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A Rasmussen poll, published today, shows only 8% of respondents identified as members of the Tea Party, and public approval of the Tea Party has sunk to a record low of 30%, with nearly half of those in this poll having a negative opinion of them.

Views of the Tea Party movement are at their lowest point ever, with voters for the first time evenly divided when asked to match the views of the average Tea Party member against those of the average member of Congress.  Only eight percent (8%) now say they are members of the Tea Party, down from a high of 24% in April 2010 just after passage of the national health care law.

A new Rasmussen Reports national telephone survey finds that only 30% of Likely U.S. Voters now have a favorable opinion of the Tea Party. Half (49%) of voters have an unfavorable view of the movement. Twenty-one percent (21%) are undecided. (To see survey question wording, click here.)

The survey of 1,000 Likely Voters was conducted on January 3-4, 2013 by Rasmussen Reports. The margin of sampling error is +/- 3 percentage points with a 95% level of confidence.

In an related article in Huffington Post reporting this poll, Ariel Edwards-Levy reports on election losses by the Tea Party on other polls showing much higher levels of identification with the Tea Party just a few months ago.

   

Those numbers represent a considerable dive in support since the Tea Party's heyday in 2009, when a majority of voters rated it favorably.

The movement is now widely seen by the public as declining, according to the Rasmussen poll -- 56 percent of voters said the Tea Party became less influential over the past year, and just 8 percent said they identified as part of the Tea Party movement. ...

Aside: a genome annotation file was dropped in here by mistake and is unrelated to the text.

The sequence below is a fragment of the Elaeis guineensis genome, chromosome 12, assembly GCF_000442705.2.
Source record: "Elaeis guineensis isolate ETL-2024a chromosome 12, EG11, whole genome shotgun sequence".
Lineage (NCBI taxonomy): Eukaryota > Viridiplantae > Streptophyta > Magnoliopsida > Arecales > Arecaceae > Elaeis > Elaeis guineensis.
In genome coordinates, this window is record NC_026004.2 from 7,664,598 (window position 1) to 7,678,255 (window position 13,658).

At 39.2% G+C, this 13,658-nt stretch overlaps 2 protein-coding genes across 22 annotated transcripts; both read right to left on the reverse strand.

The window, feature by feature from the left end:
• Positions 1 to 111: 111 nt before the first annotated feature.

A December poll from Politico/GWU found that 21 percent of likely voters identified with or considered themselves part of the Tea Party movement. Polls from CNBC and Kaiser in November both found that about 20 percent of adults were supporters of the movement.

These findings would seem to support a strategy of standing up to intransigent House Republicans who continue to threaten to harm our nation's financial system and reputation by using the debt-ceiling to stop payment of debt and spending they have already authorized hostage unless President Obama and Democrats agree to make deep cuts to  spending on entitlement and other social spending. We should continue to remind voters that their motives for cutting vital social programs for the elderly, poor, and sick, are so  they can continue to give tax breaks to the corporation who are having record profits, and the super wealthy.

We need to remain resolute in our opposition to Tea Party demands for draconian cuts of this magnitude and instead insist on more tax revenues to close the sizable gap between our government revenues and our government spending. But, now that tax revenues have been pegged to somewhere between 16% to 18% of GDP while current spending is over 23% we are going to have substantial cuts, whether we like it our not.   We are now fighting over the size, timing, and exact nature of these cuts. So Democrats who wish to protect as much of our precious social spending as we can must become much more aggressive about seeking cuts in all non-essential spending, especially in military spending, and earmark "boondoggles."

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